Going on a Bear Hunt

November 25, 2013 | 11 a.m.

Faith and skepticism in the 21st century

Culture | Rachel Wilson

dan-taylor.jpg

Dan Taylor speaks on his belief that faith and skepticism go hand in hand. | Photo for The Clarion by Drea Chalmers

For many believers, skepticism and believing seem contradictory, but for former Bethel professor Dan Taylor, the two are not mutually exclusive. In fact, they go hand in hand. He may even argue they’re his story.

In his recently published book The Skeptical Believer, Taylor writes, “We didn’t much use the term ‘skeptic’ in churches I grew up in. We called such people doubters. Sometimes backsliders or carnal or lost, but mostly doubters. I didn’t know exactly what a doubter was, but I knew pretty early that I was one.”

Students, alumni, faculty and community members filled The Underground Nov. 7 when Taylor came to Bethel to speak at a forum he titled “Going on a Bear Hunt” where he delved into the idea of faith and skepticism in the 21st century.

“God is telling us a story,” he stated, “but it’s not the only story in town.” Taylor went on to reveal the foe and friend he refers to as his “inner atheist.”

After giving a brief overview of the history of human thought ,including premodern, modern and postmodern views, the former English professor quite fittingly used three children’s stories to explain the intellectual movements.

The first describes a movement characterized by authority, tradition, simplicity and security. Premodernists rarely ask questions. The Modern movement, which includes the last 300 years, is characterized by rationale, science and certainty.

Finally, the postmodern view relies on sensibility and individual reason, avoiding generalizations at all costs. Postmodernists are known for creating their own reality, instead of discovering it. They often advocate on behalf of the ‘what’s true for you is true for you, what’s true for me is true for me,’ idea.

“I find myself in each of these groups,” Taylor vulnerably admitted during his talk Thursday.

Thus, Taylor suggested a fourth category worth noting. Using the children’s book, We’re Going on a Bear Hunt by Michael Rosen, he described a category that delicately balances all three of the aforementioned intellectual movements.

Appropriately, Taylor used a story to tell his story. The book described a family going on a bear hunt in which they met several obstacles, overcoming all, until they met a big, black bear in a dark cave. Upon sighting the bear, the family ran from the cave into their safe home.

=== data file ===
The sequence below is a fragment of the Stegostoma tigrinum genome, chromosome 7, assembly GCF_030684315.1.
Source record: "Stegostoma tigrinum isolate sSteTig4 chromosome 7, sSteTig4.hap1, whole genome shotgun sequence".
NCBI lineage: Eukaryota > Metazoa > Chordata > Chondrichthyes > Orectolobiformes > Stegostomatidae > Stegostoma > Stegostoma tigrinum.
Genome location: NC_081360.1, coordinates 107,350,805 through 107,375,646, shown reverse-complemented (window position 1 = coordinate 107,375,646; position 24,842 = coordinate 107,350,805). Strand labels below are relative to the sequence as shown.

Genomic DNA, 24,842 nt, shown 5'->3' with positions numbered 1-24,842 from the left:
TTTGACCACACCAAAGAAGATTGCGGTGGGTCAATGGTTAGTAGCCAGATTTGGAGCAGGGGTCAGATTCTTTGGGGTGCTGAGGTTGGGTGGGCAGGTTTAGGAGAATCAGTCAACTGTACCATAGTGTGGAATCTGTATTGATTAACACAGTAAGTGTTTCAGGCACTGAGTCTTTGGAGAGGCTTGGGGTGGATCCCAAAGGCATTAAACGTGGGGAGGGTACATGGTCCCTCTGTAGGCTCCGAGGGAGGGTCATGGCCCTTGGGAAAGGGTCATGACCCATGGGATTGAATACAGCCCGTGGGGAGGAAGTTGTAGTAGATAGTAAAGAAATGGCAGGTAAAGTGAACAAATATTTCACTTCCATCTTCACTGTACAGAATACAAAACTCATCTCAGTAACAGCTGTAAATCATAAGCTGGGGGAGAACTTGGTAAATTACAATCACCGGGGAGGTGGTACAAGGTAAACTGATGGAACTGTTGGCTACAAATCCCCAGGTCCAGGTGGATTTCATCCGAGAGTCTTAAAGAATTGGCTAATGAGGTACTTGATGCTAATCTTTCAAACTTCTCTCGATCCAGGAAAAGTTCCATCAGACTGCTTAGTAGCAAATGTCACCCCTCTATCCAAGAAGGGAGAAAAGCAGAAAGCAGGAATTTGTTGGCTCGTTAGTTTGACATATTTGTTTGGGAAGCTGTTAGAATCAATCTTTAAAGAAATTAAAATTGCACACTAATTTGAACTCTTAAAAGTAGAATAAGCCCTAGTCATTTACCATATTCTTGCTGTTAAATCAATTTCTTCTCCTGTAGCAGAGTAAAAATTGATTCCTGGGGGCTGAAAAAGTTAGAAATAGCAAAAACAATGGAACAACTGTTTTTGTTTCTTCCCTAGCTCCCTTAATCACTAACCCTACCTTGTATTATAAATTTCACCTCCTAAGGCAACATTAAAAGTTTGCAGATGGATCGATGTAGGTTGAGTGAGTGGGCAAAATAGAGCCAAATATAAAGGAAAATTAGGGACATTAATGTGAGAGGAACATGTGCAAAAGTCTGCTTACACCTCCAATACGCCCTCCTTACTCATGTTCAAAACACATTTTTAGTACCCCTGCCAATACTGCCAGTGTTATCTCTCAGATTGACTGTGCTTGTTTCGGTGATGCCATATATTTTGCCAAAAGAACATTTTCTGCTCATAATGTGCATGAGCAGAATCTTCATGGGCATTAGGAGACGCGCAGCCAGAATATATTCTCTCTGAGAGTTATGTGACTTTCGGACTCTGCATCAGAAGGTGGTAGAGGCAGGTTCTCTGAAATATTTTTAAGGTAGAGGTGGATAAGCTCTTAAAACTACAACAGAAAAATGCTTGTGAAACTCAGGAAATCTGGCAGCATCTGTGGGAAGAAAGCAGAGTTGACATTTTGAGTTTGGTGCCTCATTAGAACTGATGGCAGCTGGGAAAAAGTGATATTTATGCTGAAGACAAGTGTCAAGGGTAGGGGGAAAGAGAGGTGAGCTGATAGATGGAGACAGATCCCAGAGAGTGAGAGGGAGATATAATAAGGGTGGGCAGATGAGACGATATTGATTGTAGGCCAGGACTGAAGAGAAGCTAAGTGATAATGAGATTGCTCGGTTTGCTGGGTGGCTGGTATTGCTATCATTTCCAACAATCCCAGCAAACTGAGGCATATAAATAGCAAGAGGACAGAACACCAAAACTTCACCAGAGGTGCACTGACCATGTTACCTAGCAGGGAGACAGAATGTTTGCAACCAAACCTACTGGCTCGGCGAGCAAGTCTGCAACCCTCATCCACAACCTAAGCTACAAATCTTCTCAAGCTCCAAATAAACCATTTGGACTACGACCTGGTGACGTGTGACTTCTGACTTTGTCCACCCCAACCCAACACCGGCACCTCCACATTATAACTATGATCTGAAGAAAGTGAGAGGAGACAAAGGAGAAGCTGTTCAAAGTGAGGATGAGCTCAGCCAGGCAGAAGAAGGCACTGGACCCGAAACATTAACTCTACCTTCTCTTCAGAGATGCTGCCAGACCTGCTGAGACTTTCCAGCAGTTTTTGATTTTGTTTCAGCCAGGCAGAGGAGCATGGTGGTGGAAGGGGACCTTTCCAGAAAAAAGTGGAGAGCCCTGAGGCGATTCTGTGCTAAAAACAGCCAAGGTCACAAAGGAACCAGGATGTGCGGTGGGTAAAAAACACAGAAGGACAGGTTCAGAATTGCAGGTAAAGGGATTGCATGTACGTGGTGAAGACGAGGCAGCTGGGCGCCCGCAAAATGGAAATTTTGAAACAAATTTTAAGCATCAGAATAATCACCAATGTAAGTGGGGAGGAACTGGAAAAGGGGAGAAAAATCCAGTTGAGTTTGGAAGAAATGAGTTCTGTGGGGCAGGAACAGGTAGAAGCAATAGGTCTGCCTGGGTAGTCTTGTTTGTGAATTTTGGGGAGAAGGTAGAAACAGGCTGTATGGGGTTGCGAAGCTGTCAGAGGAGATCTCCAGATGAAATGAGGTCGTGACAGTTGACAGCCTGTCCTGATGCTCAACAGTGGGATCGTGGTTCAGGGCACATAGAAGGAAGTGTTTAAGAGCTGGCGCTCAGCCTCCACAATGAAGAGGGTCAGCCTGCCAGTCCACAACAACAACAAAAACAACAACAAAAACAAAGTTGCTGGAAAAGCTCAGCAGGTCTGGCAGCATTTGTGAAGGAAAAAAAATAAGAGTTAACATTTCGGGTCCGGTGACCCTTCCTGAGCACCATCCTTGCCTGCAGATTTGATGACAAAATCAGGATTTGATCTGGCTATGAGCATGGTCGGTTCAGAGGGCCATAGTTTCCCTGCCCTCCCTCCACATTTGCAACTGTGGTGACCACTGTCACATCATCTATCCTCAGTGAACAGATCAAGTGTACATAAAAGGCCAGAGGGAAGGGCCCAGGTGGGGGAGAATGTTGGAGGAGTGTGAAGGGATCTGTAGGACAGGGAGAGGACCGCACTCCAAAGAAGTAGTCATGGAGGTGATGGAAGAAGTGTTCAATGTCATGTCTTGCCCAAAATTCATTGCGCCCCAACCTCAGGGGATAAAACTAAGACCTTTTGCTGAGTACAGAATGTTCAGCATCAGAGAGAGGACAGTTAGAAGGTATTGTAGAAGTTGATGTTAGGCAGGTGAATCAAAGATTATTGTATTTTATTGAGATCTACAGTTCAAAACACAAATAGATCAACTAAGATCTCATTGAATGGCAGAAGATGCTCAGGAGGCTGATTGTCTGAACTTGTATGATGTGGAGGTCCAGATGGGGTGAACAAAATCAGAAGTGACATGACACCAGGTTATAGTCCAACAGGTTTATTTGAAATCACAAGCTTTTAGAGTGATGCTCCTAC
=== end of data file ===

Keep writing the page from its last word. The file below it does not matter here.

Why is this representative of Taylor’s story? Because it’s a quest story. It’s a story with big goals and big risks. It’s a story that realistically portrays obstacles and failures. It’s a story that requires community. It’s a story not about the end goal, but the process—just like Taylor’s own story.

“I was wrong all those years in trying to kill him,” Taylor admits, referring to his “inner atheist.” His self which wants to believe and his self that doesn’t want to believe are inexplicably intertwined. However, it’s this very side of him that most vividly represents the grace, love and mercy of Jesus Christ.

All stories told, the greatest story of all for Taylor is the love story of God for His creation. Taylor added that what God wants of us isn’t belief—that’s the easy part—but a life organized around Him.

“Skeptics are skeptical. And believers, well, aren’t. Unless they are. The two concepts can, and often do, go together because we live in a fallen world where knowledge of truth is always partial and often distorted,” Taylor writes.

For all authentic believers, both inner selves exist—that is, the believing self and the non-believing self. Some would go so far as to argue that both are necessary for authentic belief. We don’t have to silence the latter in order for the first to flourish. We do, however, need to entertain our believing self in order to not let our skeptical self take over.

“Even though I write the occasional book about it, I’m not a champion for doubt. I’m willing to argue, however, that there’s room for us doubters—us skeptics, if you will—in this story we call the Christian faith,” Taylor writes, concluding his talk by intimately inviting us on that journey with him.

Taylor’s latest book, The Skeptical Believer, and many of his other works are available in the Bethel bookstore for purchase.

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